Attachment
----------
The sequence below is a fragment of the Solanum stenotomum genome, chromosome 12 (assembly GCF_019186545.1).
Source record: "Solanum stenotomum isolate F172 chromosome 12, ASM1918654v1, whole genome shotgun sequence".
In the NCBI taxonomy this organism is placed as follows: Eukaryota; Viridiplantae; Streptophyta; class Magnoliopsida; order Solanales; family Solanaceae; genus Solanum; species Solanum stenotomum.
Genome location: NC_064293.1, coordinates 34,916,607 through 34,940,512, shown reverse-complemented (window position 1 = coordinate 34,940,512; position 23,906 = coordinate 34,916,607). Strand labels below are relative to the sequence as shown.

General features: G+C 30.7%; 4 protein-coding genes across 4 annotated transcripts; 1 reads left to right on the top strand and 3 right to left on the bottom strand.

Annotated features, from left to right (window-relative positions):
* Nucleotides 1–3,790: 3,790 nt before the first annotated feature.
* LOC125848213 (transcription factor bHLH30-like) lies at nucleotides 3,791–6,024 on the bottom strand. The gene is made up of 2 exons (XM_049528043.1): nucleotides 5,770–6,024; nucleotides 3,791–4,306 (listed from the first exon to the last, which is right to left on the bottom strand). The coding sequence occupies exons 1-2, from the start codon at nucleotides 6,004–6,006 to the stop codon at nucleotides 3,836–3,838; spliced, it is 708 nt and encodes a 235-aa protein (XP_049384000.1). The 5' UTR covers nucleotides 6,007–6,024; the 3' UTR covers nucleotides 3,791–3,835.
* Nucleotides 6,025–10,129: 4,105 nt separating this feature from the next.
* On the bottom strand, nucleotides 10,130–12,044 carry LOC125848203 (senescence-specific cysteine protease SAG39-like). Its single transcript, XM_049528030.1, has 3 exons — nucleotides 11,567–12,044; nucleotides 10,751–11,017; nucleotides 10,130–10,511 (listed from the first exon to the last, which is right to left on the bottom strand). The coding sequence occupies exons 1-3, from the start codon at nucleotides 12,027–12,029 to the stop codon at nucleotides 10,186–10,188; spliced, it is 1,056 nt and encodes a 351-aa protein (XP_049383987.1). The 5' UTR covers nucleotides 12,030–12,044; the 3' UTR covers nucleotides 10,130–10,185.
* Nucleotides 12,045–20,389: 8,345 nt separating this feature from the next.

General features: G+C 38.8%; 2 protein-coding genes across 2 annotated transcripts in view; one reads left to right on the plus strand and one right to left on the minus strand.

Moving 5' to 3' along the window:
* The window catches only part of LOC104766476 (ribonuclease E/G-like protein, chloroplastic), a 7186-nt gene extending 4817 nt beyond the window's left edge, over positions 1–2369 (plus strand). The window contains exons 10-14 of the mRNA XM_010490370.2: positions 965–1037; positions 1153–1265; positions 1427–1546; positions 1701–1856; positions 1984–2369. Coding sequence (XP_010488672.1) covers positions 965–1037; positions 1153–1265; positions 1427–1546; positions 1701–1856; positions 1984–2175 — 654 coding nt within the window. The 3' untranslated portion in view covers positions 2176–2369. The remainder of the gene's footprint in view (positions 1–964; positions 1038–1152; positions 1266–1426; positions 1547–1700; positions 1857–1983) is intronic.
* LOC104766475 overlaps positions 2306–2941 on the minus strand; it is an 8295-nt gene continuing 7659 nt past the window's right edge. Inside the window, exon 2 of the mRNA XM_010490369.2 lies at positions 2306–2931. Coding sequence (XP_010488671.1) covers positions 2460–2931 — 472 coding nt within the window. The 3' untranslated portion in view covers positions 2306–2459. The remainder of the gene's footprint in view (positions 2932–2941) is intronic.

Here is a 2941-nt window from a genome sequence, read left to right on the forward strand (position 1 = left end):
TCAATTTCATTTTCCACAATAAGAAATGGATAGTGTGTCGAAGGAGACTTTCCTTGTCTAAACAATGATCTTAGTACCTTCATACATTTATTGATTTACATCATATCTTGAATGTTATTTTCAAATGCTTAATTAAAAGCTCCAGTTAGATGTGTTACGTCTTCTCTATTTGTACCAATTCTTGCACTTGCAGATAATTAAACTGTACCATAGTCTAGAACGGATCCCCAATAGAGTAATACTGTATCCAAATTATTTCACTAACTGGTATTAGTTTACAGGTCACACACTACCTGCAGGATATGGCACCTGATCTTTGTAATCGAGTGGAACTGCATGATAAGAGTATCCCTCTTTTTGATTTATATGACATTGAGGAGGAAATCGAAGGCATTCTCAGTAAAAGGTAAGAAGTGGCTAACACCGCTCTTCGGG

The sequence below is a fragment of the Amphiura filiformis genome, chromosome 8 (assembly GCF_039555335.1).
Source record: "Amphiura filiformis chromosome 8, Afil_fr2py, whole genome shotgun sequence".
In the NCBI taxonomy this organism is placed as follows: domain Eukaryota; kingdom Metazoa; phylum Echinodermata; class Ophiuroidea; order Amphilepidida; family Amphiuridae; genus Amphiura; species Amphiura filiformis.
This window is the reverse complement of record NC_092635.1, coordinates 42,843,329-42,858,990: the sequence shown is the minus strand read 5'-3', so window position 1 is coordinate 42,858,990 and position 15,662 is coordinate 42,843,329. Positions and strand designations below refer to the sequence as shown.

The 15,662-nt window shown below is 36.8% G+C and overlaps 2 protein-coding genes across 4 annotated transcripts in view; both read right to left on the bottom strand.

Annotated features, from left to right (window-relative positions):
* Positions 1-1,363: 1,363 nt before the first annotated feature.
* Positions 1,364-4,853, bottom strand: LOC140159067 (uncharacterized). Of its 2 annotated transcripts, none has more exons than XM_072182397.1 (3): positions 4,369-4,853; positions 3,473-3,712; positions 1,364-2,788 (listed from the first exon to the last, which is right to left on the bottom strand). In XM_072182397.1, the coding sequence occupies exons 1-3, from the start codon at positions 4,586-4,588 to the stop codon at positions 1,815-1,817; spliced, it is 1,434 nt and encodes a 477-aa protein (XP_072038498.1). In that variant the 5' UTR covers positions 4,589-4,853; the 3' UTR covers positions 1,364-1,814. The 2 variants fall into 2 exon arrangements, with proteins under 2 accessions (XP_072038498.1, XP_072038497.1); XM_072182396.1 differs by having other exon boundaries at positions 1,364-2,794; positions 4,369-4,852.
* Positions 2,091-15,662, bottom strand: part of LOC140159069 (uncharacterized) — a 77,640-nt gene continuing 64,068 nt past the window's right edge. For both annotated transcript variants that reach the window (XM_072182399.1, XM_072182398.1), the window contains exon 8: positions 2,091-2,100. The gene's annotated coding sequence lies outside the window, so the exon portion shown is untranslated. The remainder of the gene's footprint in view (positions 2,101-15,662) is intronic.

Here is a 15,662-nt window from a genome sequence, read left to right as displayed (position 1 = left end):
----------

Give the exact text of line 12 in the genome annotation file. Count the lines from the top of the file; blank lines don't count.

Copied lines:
General features: G+C 38.8%; 2 protein-coding genes across 2 annotated transcripts in view; one reads left to right on the plus strand and one right to left on the minus strand.